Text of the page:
After reaching an all-time high in daily transactions in September, the number of transactions on the Bitcoin BTC + network has experienced a sharp drop, revisiting levels not observed since hype took off surrounding Ordinals that can serve as either individual NFTs or fungible BRC-20 tokens.
Introduced by Casey Rodarmor in January, Ordinals enable the indexing and tracking of every satoshi (Bitcoin’s smallest unit) across the network. This process, called "inscription," allocates image or other data to individual satoshis.
The protocol had a marked impact on Bitcoin activity earlier this year, causing transaction activity to surge.
From May through mid-September, the weekly average transaction count for Bitcoin fluctuated between 400,000 and 500,000. It peaked at 600,000 on Sept. 20, a record high.
However, by Oct. 9, average weekly transaction volume had sharply declined to around 283,000, a level unseen since the end of February. This drop seems to be in tandem with a decrease in Ordinals inscription activity.
By May, BRC-20 tokens, mostly memecoins, that had been developed on Bitcoin exceeded a collective market value of $900 million.
Rebecca Stevens, an analyst at The Block Research, noted a distinct correlation between Ordinals inscriptions and Bitcoin transactions, as users must initiate a transaction to link metadata to a satoshi. The transactions likely dropped due to a decline in Ordinals inscription activity, data aggregated on Dune suggests.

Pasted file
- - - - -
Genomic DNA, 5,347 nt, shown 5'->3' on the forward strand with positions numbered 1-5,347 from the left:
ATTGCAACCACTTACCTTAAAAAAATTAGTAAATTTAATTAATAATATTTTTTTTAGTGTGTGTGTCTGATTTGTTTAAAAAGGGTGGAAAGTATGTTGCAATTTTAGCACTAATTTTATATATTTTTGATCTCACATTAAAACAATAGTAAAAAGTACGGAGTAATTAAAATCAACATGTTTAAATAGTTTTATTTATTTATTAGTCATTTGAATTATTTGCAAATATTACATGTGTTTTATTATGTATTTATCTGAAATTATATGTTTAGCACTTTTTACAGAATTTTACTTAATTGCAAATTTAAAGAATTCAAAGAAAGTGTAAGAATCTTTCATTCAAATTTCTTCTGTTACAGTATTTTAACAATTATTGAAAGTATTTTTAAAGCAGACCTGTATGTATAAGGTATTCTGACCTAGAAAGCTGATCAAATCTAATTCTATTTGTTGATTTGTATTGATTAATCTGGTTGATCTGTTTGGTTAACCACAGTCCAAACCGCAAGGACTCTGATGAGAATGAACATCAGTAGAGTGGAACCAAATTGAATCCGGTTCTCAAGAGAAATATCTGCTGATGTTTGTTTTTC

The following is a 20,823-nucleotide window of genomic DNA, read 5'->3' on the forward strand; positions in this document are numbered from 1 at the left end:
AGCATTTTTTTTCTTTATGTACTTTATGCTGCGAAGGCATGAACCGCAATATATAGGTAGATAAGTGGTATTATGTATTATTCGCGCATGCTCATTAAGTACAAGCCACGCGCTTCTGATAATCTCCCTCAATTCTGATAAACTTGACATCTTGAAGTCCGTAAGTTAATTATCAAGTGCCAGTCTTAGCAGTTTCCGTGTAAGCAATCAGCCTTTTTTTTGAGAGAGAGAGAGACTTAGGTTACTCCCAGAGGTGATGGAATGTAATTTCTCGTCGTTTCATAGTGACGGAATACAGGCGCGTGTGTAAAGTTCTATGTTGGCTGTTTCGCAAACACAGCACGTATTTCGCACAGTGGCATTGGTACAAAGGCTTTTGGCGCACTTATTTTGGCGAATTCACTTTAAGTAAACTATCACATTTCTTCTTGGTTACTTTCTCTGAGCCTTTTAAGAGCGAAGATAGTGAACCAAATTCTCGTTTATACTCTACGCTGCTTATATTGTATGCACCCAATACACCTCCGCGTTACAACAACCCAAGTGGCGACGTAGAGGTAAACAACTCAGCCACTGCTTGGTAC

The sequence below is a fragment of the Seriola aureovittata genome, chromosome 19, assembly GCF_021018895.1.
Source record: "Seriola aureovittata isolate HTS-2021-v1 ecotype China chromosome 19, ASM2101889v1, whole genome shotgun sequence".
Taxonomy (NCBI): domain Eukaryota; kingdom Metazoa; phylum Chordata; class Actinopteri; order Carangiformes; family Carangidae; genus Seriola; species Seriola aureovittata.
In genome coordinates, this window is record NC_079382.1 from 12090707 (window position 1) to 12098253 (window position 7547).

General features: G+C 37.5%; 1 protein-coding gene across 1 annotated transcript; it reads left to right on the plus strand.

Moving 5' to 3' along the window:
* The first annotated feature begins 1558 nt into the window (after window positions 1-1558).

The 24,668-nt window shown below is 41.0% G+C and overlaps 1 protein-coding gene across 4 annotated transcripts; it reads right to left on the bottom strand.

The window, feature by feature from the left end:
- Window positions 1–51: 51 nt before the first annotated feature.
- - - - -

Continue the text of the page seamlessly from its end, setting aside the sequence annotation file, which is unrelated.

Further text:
Introduction of Runes
The creator of the Ordinals protocol has introduced a refined version named Runes to potentially replace BRC-20, characterized by a reduced on-chain footprint. This may have stoked fears among users that Runes might entirely supplant BRC-20, possibly contributing to the diminished activity.
"It’s not exactly clear why the sudden fall happened, but the creator of the Ordinals protocol did come up with a new protocol to replace BRC-20 called Runes, which are designed to have a smaller on-chain footprint," said Stevens.
Additionally, concerns over erratic inscription numbers have emerged, with some calls to re-index Ordinals. The development may have raised some concerns in the Ordinals community as it impacts existing Ordinals collections.
"People might be holding off on inscribing until this is resolved to be more confident in the inscription number they get," Stevens added.
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